Responsible Travel

1/ What is Responsible Travel?

Responsible travel is a new way of traveling for those who’ve had enough of mass tourism. It’s about respecting and benefiting local people and the environment – but it’s about far more than that.

Responsible tourism can apply to any type of holiday, from a luxury beach villa to a volunteering project. Responsible tourism simply means holidays that care about local communities & culture as well aswildlife conservation & the environment.

If you travel for relaxation, fulfillment, discovery, and adventure and to learn – rather than simply to tick off ‘places and things’ – then responsible travel is for you.

When we visit beautiful places it’s natural to want our holidays to have a positive impact on local people and their environments. Responsible travel is about more authentic holiday experiences that enable you to get a little bit more out of your travels, and give a little bit more back to destinations and local people. All holidays have positive and negative impacts locally.

Responsible travel maximizes the benefits, and minimizes the negative effects of tourism

2/ Getting more out of your holiday

Responsible travel is about bringing you closer to local cultures and environments by involving local people in tourism. It’s about doing this in a fair way that helps ensure that they will give you an even warmer welcome. For example, a local guide from the destination will open your eyes to their cultures and ways of life far better than an expat guide could ever do – they will also earn a much needed income from you.

The responsible traveller prefers smaller groups, and to meet some local people (as well as fellow travellers) rather than be surrounded by 1000’s of people from back home. They don’t like being herded about in a large crowd like nameless faces and understand that travelling in smaller groups makes local people and cultures more accessible.

The responsible travellers wants to get a little bit more out of their travels, and to give a little bit back to the special places and people that they encounter. They want deeper and more real travel experiences. The responsible traveller values authenticity – experiences integral to local people’s traditions, cultures and rituals – rather than those created for tourism, or those whose existing meanings and uses have become lost as they have been packaged up for tourism.

At the same time the responsible traveller understands that some cultural experiences are best kept private, and that their visit would be an intrusion. They believe that travelling with respect earns them respect.

3/ Responsible travel skills:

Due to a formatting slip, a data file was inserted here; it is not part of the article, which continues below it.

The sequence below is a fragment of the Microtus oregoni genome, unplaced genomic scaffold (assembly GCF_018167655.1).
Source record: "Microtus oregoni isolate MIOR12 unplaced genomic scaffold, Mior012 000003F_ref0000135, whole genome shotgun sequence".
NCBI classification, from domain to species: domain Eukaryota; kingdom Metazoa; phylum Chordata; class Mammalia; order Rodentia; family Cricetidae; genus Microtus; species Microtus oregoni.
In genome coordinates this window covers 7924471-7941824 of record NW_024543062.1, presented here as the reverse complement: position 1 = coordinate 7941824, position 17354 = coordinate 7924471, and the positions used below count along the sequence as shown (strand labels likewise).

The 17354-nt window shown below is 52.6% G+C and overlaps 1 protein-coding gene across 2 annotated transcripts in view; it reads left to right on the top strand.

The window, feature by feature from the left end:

Before you book your holiday:

Ask to see the tour operator’s policy for responsible tourism. Make sure it explains how they minimize environmental impacts and support the local economy.

Before you travel:

Read up on local cultures and learn a few words of the local language – travelling with respect earns you respect
Remove all excess packaging – waste disposal is difficult in remote places and developing countries
Ask your tour operator for specific tips for responsible travel in your destination
Ask your tour operator/hotel if there are useful gifts that you could pack for your hosts, local people or schools
Ask your tour operator whether there are local conservation or social projects that you could visit on your trip, and if/how you could help support them

While on holiday:

Hire a local guide – you’ll discover more about local culture and lives, and they will earn an income
Respect local cultures, traditions and holy places – if in doubt ask advice or don’t visit
Use public transport, hire a bike or walk when convenient – its a great way to meet local people on their terms and reduce pollution and carbon emissions
Use water sparingly – its very precious in many countries and tourists tend to use far more than local people
Remember that local people have different ways of thinking and concepts of time, this just makes them different not wrong – cultivate the habit of asking questions.

When you get back:

Write to your tour operator or hotel with any comments or feedback about your holiday, and especially include any suggestions on reducing environmental impacts and increasing benefits to local communities.
If you’ve promised to send pictures or gifts to local people remember to do so, many are promised and not all arrive!
Why not donate to a local project in the area you’ve visited?
Enjoy the memories, reflect on your experience and start planning your next trip.